Travelling around Cebu Island, in terms of transportation, is nothing short of extraordinary, bizarre moments that tell me one thing about the locals here – their admirable attitude and resourcefulness in “Making Things Possible”. That’s the beauty of living in a developing country, something I could never experience in the past 25 years of my life in Singapore.
Anyway, what better way to spend a 3-hour bus ride from Oslob to Cebu city than to write about my experience of travelling around this beautiful island, regardless of the fact that I was in a slightly awkward position — half an arm out of the window, one leg propped up, sun rays shining directly in my face and squeezing beside 2 others on the chair.
What Transport to Take?
Apart from the familiarity of grab rides that is ubiquitous across Southeast Asia, public transportation in Cebu expands to buses, improvised tricycles, motorcycles, jeepneys, and banca boats. What’s amazing isn’t just their uniqueness, but the way in which some are used in maximizing every ounce of their capacity.
Within Cebu City, Grab remains the most convenient and reliable way of getting around. I would usually use GrabCar for its fixed rates, and most of the drivers are quite friendly and willing to share with you recommendations for your tour. Another good thing about travelling here is that most Filipinos can speak English as they English-educated since elementary school, making it extremely easy for communication and asking for directions. However, outside of Cebu City (main city), Grab is usually unavailable, hence the usage of other options below to get to your desired destination.
1) Buses (not unorthodox per se, but still different from the buses you’re used to)
Buses are the most value-for-money when it comes to long-distance transport from Cebu City to other regions of the island (e.g. Moalboal, Oslob, etc.) If you are heading south of Cebu, you should go to Cebu South Bus Terminal and board the bus there. The main bus services that go around the island include Ceres and Sunray.
(Cost: 30-140 peso/pax)
• It’s a board-first-pay-later system, where the bus conductor will come to you to collect money after everyone is settled down
• Random locals will board the bus regularly to sell their home-made goodies & snacks (e.g. Chicharon – deep-fried pork skin, Empanada – baked pastry).
• Passengers are allowed to board and alight at any location — just notify the bus conductor in advance of your destination and they will stop accordingly
• Some chairs are designed to fit three people even though there is only sufficient space for two to sit comfortably, and that means squeezing with others if the bus is crowded.
2) Improvised Tricycles (not to be confused with Tuk-Tuks)
In the countryside regions of Cebu, you will notice these unique tricycles that come in various shapes and designs. They are actually motorcycles fitted with extra cabin space to accommodate up to 5-8 people; somewhat a cheaper alternative to getting a car. The drivers would usually double-up as tour guides and bring you to the various attractions in the region. These improvised vehicles are only allowed in places away from the big cities. They are extremely versatile in being able to turn 360° on the spot and manoeuvre across uneven terrains.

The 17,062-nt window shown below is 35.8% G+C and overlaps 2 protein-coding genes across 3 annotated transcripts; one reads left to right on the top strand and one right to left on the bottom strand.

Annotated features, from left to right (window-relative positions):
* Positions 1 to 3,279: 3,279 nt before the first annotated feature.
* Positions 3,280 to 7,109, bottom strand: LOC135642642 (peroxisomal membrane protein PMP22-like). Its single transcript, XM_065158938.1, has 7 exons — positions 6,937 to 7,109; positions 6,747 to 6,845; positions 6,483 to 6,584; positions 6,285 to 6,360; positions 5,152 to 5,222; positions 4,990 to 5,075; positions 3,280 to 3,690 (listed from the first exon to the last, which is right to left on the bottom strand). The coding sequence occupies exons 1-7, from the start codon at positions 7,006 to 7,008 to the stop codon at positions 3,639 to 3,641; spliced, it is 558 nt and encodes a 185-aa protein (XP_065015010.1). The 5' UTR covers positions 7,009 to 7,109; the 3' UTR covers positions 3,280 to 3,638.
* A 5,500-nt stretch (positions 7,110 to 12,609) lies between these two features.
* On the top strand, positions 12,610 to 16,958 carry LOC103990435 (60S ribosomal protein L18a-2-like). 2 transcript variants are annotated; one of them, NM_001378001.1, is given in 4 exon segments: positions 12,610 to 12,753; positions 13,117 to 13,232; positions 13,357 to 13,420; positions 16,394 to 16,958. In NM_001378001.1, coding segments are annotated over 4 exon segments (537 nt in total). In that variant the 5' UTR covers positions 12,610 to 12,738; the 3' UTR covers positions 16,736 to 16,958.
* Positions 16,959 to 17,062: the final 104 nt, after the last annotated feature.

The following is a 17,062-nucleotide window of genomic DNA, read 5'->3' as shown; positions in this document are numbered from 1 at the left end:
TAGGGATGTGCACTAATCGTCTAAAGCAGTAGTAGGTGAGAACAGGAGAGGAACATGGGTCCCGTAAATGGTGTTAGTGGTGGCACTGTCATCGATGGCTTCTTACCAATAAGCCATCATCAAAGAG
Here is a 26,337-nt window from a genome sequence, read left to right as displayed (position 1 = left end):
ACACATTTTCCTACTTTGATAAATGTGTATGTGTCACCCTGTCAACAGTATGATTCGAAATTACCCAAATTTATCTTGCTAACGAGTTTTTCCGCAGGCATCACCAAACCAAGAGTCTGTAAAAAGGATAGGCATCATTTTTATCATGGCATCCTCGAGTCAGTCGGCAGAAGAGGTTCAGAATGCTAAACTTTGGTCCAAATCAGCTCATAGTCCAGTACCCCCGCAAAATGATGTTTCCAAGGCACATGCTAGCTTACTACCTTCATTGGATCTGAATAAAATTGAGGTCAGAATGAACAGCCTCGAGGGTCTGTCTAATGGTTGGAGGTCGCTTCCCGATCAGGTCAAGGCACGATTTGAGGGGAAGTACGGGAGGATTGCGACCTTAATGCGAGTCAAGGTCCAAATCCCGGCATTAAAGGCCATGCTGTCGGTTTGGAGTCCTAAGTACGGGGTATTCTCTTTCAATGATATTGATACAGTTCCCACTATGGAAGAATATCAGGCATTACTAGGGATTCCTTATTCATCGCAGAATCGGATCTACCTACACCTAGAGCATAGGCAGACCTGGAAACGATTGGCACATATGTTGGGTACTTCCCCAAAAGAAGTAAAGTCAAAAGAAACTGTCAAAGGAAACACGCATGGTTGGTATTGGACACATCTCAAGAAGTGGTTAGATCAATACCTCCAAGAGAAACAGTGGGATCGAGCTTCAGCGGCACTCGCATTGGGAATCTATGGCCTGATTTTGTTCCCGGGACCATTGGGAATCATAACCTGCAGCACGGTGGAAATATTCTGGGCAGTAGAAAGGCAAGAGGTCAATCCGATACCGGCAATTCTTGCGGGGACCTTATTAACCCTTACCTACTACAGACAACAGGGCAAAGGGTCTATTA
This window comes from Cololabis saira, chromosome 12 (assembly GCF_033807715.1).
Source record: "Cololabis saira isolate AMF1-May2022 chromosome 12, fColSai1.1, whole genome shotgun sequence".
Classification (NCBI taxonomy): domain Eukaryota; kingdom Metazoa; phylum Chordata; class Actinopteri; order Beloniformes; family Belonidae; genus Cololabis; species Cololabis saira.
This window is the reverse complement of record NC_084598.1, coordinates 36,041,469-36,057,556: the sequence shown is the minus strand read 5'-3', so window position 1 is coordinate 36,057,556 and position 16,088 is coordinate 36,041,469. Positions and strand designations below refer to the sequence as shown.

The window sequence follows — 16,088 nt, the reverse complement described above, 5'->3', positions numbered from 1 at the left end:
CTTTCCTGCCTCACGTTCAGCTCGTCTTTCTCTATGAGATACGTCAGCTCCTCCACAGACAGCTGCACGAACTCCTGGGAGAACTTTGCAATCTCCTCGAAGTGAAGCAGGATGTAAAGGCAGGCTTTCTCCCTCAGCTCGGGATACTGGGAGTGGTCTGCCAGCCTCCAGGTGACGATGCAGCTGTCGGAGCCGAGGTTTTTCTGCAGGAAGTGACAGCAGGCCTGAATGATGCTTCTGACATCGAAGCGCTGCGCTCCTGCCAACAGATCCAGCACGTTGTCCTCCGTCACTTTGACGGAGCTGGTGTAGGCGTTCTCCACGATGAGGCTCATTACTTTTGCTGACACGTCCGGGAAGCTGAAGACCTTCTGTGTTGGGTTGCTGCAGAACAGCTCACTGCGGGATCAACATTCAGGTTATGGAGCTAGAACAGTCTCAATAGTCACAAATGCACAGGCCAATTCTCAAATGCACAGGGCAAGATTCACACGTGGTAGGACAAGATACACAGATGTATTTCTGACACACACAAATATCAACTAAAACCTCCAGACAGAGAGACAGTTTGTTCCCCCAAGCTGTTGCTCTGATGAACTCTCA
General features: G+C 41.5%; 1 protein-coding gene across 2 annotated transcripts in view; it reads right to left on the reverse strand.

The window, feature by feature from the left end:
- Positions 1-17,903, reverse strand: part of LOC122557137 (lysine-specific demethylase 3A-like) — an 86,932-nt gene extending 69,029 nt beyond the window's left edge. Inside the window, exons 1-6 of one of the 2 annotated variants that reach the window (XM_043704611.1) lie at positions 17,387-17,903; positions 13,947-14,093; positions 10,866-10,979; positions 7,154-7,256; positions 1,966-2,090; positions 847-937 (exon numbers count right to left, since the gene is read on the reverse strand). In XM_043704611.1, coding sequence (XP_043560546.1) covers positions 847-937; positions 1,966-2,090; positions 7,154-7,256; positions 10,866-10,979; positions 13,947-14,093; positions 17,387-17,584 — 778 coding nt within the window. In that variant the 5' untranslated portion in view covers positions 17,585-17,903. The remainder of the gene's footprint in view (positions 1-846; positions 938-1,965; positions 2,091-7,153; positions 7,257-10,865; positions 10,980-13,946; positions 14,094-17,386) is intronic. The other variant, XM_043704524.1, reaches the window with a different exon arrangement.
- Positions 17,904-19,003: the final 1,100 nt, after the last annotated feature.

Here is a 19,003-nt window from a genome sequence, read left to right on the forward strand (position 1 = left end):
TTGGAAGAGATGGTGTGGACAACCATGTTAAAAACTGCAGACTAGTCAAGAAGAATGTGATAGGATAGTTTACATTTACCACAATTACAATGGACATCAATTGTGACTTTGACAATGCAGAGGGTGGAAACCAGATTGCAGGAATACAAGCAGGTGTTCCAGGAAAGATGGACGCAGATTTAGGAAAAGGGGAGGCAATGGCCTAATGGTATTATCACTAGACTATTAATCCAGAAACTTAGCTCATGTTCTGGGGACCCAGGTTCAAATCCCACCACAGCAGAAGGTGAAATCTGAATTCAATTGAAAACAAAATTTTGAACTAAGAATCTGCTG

(Cost: 20-50 peso/pax)
Motorcycles are commonly found on the island, and I was surprised to see a family of 5 squeezing back-to-back on a single motorcycle. Locals are often found camping near attraction sites to offer transport for tourists along small, narrow roads where larger vehicles are not allowed.
(Cost: 50 peso/pax)
Similar to our public buses in Singapore, these mini-trucks are commonly used to transport passengers around the cities, and occasionally to bring you up the mountain tops (i.e. three of my friends and I booked a jeepney for the ride up to Osmena peak, and we were lucky we even made it to the top because the jeepney kept stalling 😅). They can accommodate about 14-16 people, and you can board and alight anywhere you want, even if the jeepney is waiting behind a traffic junction – p.s. I have not tried it in the main city because based on my observation, they don’t seem to follow a particular route (would be interesting to know how it works, so please share with me if you have tried it!)
5) Banca Boats
If you are going for an island hopping adventure in the countryside regions, you will get the chance to hop on a banca boat that is streamlined in shape, with wings on each side for balancing it. I would highly recommend bringing earplugs to accompany you on the ride, or be prepared to bear with the loud noise from the motor for at least an hour or so. I would say it’s rather similar to a speed boat and the pressure from the wind can be a little uncomfortable, unless you have a pair of sunglasses to protect your eyes.
Overall, the thrill of experiencing the authentic and epic transportation in Cebu made the journey more exciting and enjoyable. My personal favourite would be the motorcycle rides, but they are usually meant for family or personal usage rather than a common mode of transport for tourists. If you are planning to go to Cebu, I urge you to try out all six modes of transportation to get a taste of the local culture. In fact, it isn’t hard to get on any of them because the locals are literally stationed in every corner, eager to offer you a ride.